On Sept. 10, 1917, Iowa’s Company C was sent to Camp Mills in New Jersey along with the the rest of the 168th Regiment. It was here that Colonel Douglas McArthur assembled and named the 42nd Division the “Rainbow Division” because it was composed of units from 26 states.
Jane Briley of the Historical Preservation Committee, joined the Rainbow Park Restoration Foundation to share the history of the division Friday evening at Rainbow Park. They featured stories about Creston men who served in Company C. The information provided was researched and written by Briley.
In one of the most brutal weeks for the Rainbow Division, more than 1,500 casualties were listed during the advance of 25 kilometers. Many of the 168th were killed or wounded during this time in the summer of 1918 - especially those in Company C.
But they continued their advance, pushing the Germans back and advancing 20 kilometers, capturing a fortress they had been told was impenetrable. They participated in the final drive through Argonne Woods to Sedan, a distance of 25 miles. The war was won.
Of the 133 members of Company C, 14 died.
Allen R. Peterson
Allen Peterson was born on Nov. 1, 1889, in Creston. Peterson lived at 203 SW Poplar St. in Creston until he left for service in World War I. He was a Corporal in the 168th Infantry and Company C. He had enlisted in Company C when it first organized.
He had served with distinction when Company C was sent to the Mexican border. Due to Corporal Peterson’s efficient service while under fire, he was transferred to the intelligence branch in his division.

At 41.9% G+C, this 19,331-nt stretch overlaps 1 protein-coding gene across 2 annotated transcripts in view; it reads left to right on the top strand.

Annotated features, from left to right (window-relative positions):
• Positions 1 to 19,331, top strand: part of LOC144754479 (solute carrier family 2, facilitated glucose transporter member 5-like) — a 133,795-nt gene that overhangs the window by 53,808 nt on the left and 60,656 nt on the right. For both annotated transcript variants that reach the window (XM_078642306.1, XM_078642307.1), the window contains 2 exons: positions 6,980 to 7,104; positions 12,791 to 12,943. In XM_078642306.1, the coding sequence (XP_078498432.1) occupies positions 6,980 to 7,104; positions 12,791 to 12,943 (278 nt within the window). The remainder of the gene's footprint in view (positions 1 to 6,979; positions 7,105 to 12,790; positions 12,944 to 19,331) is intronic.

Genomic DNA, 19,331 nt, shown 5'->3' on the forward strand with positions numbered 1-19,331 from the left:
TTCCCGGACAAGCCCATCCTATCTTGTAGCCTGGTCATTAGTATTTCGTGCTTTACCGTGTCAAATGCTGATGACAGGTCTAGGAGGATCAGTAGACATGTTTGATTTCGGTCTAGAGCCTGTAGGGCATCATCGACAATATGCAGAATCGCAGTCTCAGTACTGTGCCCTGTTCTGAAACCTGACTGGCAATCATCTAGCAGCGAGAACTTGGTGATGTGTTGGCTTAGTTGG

He was killed at Champagne Front in France near Camp 3/5 on July 15, 1918. Corporal Peterson was on outpost duty; near barbed wire German line when a high explosive shell hit near him. Peterson and his two comrades were killed from the concussion. A comrade went out to take their mess to them the next morning and found Allen and the two soldiers on duty lying dead.
Funeral Services over the remains of Corporal Peterson were held on Sunday Sept. 18, 1921, at Rainbow Park. Services were conducted by the Masonic Lodge and by the American Legion.
John R. Jarvis
John Jarvis was born on Sept. 26, 1895, in Creston. He was living with his parents at 204 S. Sumner Ave. before his time in the Army. He was a Corporal in the 168th Infantry and Company C.
He was killed July, 28, 1918, in Chateau-Thierry, France. Corporal Jarvis was advancing with his platoon. They were in a skirmish line advancing against the German front line when he was hit by a high explosive shell and killed instantly.
His mother Mary was a Gold Star Mother since John died in service to his country during World War I. In 1930, she joined a group of Gold Star Mothers as they made a pilgrimage to visit their son’s graves in France.
Eddy Hurlburt was born in February 1898, in Creston. He was a private in the 168th Infantry and Company C.
Hurlburt was with Company C when they were advancing toward Sergy. They were advancing in skirmish line. He was hit in the legs by machine gun and both legs were broken. While lying waiting for the stretcher bearers to take him to the aid station, he was killed by a bursting shrapnel shell. He was cheerful in the last, asked for and was given a drink of water just before he died on July 30, 1918.
Hurlburt was buried in the Section Europe Site 2888 at Arlington National Cemetery.
Guy R. Heflin
Guy Heflin was born on March 20, 1897, in Union County. He was a machinist helper when he enlisted for the United States Army in June 1916. He was an early enlistee for Company C.
No information is available on the events of his service. Heflin was a Sergeant of Company C 168th Infantry according to the records filed in February 1919. He was discharged at Camp Dodge on May 16, 1919.
He married Veryl Allen in 1933. Following his military duties, Guy was a government bank examiner, a bank clerk, and by 1940 was the cashier for First National Bank. Guy Richard Heflin died at the age of 90 on May 4, 1987, in Des Moines.